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Old 27-11-2018, 16:16   #1
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Dry battery

Good day all,

So my issue: Had some problems cranking the engine (3GM30F) with the battery switch to "both". I have two FLA deep cycle Deka Marine batteries. I have 13.3V at the posts, they are being charged with a 50W panel controlled by a Victron 75/10 and a Xantrex ACR.


The problem it seems is one battery needs water, the plates are exposed. The other is low but the plates are covered. So my question, should I add the water now? I am concerned it may not mix well with the boat in the slip and may freeze. Would I be better off waiting until warmer weather to add water?


Appreciate the advice.
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Old 27-11-2018, 16:44   #2
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Re: Dry battery

A battery with exposed plates will probably sulfate and die.
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Old 27-11-2018, 17:33   #3
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Re: Dry battery

Cover the plates!!!!!!!!!!! Cover them and add more water (assuming full charge) until the level is just under the bottom of the fill/vent tube, maybe by 1/4" or according to the manufacturer, actually. You want to leave room for gassing to avoid burps. Now with the batteries at proper electrolyte level, either (preferably) equalize, or else just use them, with a nice big load like maybe 1/7 or so of rated AH capacity until the State Of Charge is down to around 60%, then recharge. You should get enough gassing to stir up the electrolyte. The sulfuric acid solution will have to get plenty cold before it freezes. 32f will not even come close to freezing a battery, just reduce its performance until warmer weather. With sub zero temps inside the boat, you might well be concerned. Most boats in the water do not get far below freezing point of water, down below. If you are really worried, take them home with you and keep in the basement on trickle charge, or out in the garage on a smart charger.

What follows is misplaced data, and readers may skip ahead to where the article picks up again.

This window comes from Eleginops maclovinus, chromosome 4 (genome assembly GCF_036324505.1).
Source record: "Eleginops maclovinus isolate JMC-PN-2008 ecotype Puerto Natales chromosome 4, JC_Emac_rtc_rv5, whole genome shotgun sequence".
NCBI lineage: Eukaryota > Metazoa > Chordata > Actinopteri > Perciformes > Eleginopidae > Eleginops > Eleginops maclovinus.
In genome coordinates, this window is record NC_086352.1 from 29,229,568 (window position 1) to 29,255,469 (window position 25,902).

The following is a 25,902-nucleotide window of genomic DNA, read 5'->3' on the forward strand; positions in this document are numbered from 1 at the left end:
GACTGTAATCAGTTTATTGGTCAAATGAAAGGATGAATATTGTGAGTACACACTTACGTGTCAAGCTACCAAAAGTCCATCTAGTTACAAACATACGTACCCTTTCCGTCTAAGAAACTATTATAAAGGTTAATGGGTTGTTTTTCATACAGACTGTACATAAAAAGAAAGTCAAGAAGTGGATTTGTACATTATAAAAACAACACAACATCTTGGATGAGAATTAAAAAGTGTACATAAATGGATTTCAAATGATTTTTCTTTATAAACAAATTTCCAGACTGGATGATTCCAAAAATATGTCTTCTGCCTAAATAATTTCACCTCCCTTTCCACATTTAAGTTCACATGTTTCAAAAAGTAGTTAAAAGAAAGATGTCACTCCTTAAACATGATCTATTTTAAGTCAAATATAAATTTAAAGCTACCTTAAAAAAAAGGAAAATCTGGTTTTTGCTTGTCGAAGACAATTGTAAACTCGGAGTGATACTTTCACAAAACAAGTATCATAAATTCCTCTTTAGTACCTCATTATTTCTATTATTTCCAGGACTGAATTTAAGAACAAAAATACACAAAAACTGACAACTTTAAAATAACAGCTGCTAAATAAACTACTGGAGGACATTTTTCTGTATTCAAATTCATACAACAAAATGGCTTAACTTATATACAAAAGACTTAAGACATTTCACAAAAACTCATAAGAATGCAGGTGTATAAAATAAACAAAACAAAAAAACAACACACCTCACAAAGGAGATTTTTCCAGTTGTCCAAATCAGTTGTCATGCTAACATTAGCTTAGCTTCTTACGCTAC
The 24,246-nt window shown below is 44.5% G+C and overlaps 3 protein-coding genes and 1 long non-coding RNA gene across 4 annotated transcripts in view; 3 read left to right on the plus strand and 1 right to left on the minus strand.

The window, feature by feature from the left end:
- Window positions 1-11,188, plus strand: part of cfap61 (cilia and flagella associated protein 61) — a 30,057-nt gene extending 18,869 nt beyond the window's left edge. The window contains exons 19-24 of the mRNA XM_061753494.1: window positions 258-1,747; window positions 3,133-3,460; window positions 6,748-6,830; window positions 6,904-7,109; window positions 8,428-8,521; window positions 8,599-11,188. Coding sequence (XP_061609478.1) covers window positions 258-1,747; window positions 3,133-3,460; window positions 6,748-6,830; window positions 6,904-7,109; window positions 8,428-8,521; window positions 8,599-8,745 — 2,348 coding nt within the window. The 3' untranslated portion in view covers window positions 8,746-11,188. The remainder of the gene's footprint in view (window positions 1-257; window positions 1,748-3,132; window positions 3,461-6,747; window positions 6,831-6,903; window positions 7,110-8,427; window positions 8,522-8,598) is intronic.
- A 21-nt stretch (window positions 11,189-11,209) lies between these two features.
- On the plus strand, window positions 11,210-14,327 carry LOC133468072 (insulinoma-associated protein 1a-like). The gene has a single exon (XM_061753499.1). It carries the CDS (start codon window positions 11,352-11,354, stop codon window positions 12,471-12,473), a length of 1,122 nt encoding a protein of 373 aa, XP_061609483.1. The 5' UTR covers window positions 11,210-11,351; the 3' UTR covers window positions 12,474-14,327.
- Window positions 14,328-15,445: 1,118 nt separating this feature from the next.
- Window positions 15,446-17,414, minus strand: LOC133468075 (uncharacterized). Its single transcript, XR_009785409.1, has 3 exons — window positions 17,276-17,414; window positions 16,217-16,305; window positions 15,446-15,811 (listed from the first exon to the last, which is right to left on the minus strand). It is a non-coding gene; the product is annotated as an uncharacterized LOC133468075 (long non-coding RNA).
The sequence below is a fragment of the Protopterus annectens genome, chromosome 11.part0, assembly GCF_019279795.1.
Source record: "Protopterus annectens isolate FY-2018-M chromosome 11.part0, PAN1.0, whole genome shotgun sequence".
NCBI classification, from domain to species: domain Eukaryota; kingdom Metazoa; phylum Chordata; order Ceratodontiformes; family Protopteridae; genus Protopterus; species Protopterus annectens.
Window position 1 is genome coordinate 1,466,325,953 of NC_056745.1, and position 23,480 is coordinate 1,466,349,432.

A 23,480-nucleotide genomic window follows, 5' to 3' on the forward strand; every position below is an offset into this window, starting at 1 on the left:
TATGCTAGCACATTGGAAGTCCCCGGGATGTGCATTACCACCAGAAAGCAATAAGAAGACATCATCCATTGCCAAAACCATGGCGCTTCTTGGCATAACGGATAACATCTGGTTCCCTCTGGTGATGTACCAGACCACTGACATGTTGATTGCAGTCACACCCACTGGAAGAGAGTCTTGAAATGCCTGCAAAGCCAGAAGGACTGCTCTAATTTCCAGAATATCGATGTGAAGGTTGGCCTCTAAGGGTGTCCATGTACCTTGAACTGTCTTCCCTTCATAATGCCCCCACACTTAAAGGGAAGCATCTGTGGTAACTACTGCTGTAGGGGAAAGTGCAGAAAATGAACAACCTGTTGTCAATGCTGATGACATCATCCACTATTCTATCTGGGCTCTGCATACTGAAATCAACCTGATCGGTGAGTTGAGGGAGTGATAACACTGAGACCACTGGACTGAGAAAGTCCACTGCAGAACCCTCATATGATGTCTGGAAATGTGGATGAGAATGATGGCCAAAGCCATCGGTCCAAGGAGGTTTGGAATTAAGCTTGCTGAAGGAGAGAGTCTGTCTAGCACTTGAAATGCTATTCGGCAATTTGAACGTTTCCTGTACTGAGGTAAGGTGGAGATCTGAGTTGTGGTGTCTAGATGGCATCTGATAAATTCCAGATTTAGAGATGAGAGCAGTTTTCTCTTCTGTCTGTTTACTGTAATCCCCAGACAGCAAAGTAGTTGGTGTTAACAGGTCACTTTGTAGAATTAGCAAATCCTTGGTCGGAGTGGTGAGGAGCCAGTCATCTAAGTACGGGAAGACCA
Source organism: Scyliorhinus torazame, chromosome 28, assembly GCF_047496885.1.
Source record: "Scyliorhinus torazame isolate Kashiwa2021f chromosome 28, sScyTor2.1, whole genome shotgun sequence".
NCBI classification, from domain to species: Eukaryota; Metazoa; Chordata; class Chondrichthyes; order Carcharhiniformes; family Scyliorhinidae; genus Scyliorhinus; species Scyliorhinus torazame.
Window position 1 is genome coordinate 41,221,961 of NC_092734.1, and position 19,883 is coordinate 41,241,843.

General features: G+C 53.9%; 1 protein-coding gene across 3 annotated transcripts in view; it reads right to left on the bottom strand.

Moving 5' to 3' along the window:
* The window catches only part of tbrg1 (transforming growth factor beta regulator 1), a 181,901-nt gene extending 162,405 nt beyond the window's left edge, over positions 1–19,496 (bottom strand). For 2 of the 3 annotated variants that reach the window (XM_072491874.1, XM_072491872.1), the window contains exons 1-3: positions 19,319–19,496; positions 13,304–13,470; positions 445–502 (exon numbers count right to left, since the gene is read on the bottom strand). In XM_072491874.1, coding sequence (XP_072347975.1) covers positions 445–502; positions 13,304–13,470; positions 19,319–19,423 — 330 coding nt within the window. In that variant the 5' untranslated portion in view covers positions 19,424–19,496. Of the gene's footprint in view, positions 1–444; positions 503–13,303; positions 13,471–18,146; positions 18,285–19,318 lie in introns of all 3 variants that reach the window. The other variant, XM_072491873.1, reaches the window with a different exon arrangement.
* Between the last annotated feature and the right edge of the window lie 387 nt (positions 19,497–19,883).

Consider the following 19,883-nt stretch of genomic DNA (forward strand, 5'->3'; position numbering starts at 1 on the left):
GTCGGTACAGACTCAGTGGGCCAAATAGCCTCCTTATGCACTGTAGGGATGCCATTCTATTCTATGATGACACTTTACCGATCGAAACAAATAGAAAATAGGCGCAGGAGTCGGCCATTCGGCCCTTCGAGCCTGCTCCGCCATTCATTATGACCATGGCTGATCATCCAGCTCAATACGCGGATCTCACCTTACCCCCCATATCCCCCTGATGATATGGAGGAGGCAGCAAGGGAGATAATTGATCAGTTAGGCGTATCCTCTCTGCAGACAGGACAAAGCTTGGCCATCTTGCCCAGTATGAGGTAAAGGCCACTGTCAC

Honestly I don't know how cold a FLA battery has to get before it can freeze. I have never seen it happen and my old Subaru was out in the open in 13f temps while I was working offshore in the oil patch I think around New Years Eve 1989/1990, and Atchafalaya Bay and Vermillion Bay were sporting a nice sheet of ice. There were 14' icesicles hanging from Vermillion 141. Coldest I have ever seen in S Louisiana. When I went back to the car the freeze plugs were still in the block and the battery started the motor just fine. No cracks or bulges in the case. So a cheap starter battery up in the air can survive 13f temps. Below the waterline in your boat would need much colder weather to get that cold. Maybe some of those Yankees up there in the land of ice and snow can relate their experiences. Usually the coldest I get is when I stick my hand in the cooler for another icewater-cold PBR.
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Old 27-11-2018, 18:46   #4
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Re: Dry battery

Already damaged most likely.

Ideally refill, then Full charge via endAmps, then a heavy equalize session.

Resolve to treat them better, and the replacement bank, in future.
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Old 27-11-2018, 19:34   #5
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Re: Dry battery